Wrapup of 2021 State Legislature
This information is from State Rep. Clay Doggett, R-Pulaski, whose 70th District includes Giles and part of Lawrence counties,
May 5, the General Assembly adjourned after finishing legislative business for the year! It’s been an honor to serve you through another legislative session. Thank you, District 70!
General Assembly establishes a Medical Cannabis Commission
The General Assembly approved legislation creating the Tennessee Medical Cannabis Commission. The commission will serve as a nonpartisan, medically-focused entity that will study federal and state laws regarding legalization of medical marijuana.
House Bill 490 requires the commission to recommend to the General Assembly ways to implement an effective, patient-centered medical cannabis program upon reclassifying marijuana on the Drug Enforcement Administration’s list of Schedule I drugs. Classification of marijuana by the federal government makes it illegal to use the drug, even for medicinal purposes.
The bill adds patients who are legally allowed to bring .9 percent THC oil-only products into Tennessee for personal use. Currently those with epilepsy and seizures qualify. This legislation adds eight other qualifying conditions including cancer, ALS and Multiple Sclerosis. Patients must obtain a letter from their doctor showing evidence of their condition. The bill awaits Gov. Bill Lee’s signature.
Truth in Sentencing bill strengthens protections for victims, ensures criminals serve full sentences
Both chambers unanimously approved House Bill 1047 which requires ‘truth in sentencing’ for violent criminals and sex offenders.
The bill requires any person convicted of violent or sexual offenses that typically target women and children to serve their full sentencing term as assigned by a jury or judge.
It applies to offenses like rape, sexual battery, continuous sexual abuse of a child, sexual battery by an authority figure, incest, promoting prostitution, aggravated child abuse, domestic assault, aggravated sexual exploitation of a minor and trafficking for a commercial sex act.
While House Bill 1047 does not remove judicial discretion, it ensures that parole or probation are not options for those found guilty of crimes that fall into these categories of offenses. This legislation strengthens protections for victims and their families by ensuring offenders serve their full sentences.
Republicans ban teaching of systematic racism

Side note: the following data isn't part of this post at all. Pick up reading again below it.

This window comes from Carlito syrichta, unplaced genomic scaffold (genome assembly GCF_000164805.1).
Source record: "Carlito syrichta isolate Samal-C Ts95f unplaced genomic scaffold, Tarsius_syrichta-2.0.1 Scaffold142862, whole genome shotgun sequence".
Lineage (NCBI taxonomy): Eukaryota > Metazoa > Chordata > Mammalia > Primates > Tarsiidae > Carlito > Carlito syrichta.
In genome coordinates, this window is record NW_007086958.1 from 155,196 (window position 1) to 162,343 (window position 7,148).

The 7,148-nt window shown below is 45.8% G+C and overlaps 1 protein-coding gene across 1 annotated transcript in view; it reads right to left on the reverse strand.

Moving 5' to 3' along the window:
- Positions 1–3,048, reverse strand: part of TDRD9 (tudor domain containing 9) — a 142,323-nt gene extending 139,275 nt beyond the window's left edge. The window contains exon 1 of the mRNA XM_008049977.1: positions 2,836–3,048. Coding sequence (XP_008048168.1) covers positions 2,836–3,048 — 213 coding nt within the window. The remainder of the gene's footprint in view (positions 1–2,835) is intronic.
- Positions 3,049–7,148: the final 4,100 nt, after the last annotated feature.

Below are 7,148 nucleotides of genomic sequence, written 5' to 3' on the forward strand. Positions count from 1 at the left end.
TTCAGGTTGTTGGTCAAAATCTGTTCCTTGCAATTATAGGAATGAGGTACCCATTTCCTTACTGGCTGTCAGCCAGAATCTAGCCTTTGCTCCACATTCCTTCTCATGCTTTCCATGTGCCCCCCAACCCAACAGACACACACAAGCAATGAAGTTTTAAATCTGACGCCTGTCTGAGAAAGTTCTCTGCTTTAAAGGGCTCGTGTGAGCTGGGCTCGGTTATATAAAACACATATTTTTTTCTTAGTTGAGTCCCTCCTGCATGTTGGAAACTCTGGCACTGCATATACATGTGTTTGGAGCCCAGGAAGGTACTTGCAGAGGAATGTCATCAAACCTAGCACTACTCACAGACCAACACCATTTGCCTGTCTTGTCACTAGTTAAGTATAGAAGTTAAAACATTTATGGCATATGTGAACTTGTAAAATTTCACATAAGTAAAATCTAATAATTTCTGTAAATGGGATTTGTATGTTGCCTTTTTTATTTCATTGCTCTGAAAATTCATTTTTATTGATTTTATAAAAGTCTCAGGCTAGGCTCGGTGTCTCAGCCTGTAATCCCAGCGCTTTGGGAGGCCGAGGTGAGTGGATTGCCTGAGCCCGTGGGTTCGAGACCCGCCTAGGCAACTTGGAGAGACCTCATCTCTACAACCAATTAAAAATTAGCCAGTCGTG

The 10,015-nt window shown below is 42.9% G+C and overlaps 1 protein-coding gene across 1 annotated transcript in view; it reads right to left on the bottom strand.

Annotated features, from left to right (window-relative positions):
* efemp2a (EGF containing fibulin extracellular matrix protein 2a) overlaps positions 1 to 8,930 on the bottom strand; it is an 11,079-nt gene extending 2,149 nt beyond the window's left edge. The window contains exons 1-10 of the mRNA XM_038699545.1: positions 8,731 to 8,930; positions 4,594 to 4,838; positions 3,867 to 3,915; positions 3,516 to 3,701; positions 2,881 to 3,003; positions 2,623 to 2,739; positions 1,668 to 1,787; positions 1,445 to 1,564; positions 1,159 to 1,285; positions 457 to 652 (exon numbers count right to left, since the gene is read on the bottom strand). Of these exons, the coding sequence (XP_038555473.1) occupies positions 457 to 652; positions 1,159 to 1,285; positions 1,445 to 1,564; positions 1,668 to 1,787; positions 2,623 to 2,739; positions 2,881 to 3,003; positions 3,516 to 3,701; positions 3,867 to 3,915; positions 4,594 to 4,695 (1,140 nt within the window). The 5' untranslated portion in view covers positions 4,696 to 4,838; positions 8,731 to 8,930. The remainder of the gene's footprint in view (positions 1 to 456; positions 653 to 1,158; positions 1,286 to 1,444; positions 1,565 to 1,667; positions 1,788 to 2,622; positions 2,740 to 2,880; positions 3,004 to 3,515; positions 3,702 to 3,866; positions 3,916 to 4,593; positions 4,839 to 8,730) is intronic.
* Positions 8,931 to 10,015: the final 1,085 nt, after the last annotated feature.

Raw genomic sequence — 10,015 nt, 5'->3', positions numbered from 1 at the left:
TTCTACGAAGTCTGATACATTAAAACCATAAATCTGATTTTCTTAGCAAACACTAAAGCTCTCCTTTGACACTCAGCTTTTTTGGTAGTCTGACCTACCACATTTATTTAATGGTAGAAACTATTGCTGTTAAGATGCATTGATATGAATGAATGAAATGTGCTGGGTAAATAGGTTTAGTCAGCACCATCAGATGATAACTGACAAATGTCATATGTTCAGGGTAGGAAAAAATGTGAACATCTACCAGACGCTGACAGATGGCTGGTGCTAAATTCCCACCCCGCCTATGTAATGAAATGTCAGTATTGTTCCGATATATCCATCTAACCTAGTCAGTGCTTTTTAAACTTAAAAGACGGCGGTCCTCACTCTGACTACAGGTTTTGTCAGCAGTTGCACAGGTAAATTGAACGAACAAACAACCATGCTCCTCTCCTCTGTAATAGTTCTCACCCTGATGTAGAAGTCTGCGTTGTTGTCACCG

The General Assembly banned the teaching of divisive concepts and systematic racism in Tennessee schools.
House Bill 580 ensures public schools do not violate the Civil Rights Act or the 14th Amendment to the U.S. Constitution by prohibiting instruction that teaches students the U.S. is innately racist or that an individual’s moral character is determined by race.
The measure rejects any curriculum that teaches children they are superior or guilty of prejudice simply because of their race or gender.
House Bill 580 encourages curriculum that teaches impartial instruction on historical oppression of certain groups, while maintaining a belief in the constitution and American democracy.
This legislation ensures that curriculum like Critical Race Theory, which teaches that racism is ingrained in U.S. institutions and that the history of the country is defined by power relationships based on race, is not taught in K-12 public Tennessee schools.
If local school districts are found to violate this law, state education funds will be withheld until the district is no longer teaching separatist and divisive concepts.
Tennessee patients gain greater access and control over prescriptions
House Bill 1398 brings integrity back to health care by addressing a lack of transparency among Pharmacy Benefit Managers (PBMs) and giving consumers greater access and choice in managing their health.
The Patient Access Choice and Transparency Act prioritizes patient-centered care by making reforms to how PBMs operate in Tennessee. It helps ensure patients may use pharmacies they choose and trust rather than being forced by their insurance companies to use specialty pharmacies that often don’t meet patients’ needs.
This is particularly important for patients with chronic, complex or rare diseases. PBMs are companies that manage prescription drug benefits on behalf of health insurers, Medicare Part D drug plans, large employers and others. They are owned by insurance companies and often own pharmacies as well. As a big industry in the U.S., the top three PBMs in America service 230 million patients.
This bill does five important things:
• Protects rural hospitals that use programs providing lifesaving medication to Tennessee’s most marginalized citizens
• Prohibits PBMs from steering patients away from their community pharmacies to PBM-owned pharmacies which is particularly important to patients with chronic, complex and rare diseases like Multiple Sclerosis, cystic fibrosis, cancer, and ALS.
• Ensures pharmacies are at least paid their acquisition cost for medications and instructs PBMs to establish a process for pharmacies to appeal their reimbursements from PBMs if it is below the cost.
• Provides greater transparency to employers who want to gain a better understanding of how their pharmacy benefit expenses are impacted by spread pricing and rebate retention which ultimately impacts their premiums.
• Provides more transparency for patients in real time when they are in a physician’s office as to what medications cost and their formulary.
Bill strengthens Tennessee’s workforce by transforming unemployment insurance
Republicans transformed the state’s unemployment benefit insurance program. This measure provides more money for people who have lost their job through no fault of their own, while giving businesses greater opportunity to recruit and retain workers.
Effective December 2023, House Bill 1039 raises unemployment benefits up to $50 per week based on eligibility. It sets the number of weeks a person can receive them on a sliding scale based on the state’s unemployment rate.
The legislation limits the duration of benefits at 12 weeks if the state’s unemployment rate is 5.5 percent or less to promote transition back to work. The number of weeks benefits are available goes up one week per half percentage increase in the state’s unemployment rate until it reaches a 20-week maximum.
This action brings Tennessee in line with surrounding states in the benefit amount and the number of weeks a person is qualified to receive them. Several surrounding states have also indexed their programs based on their jobless rate to keep their unemployment trust funds solvent and make it less likely they will need to borrow from the federal government to pay for benefits.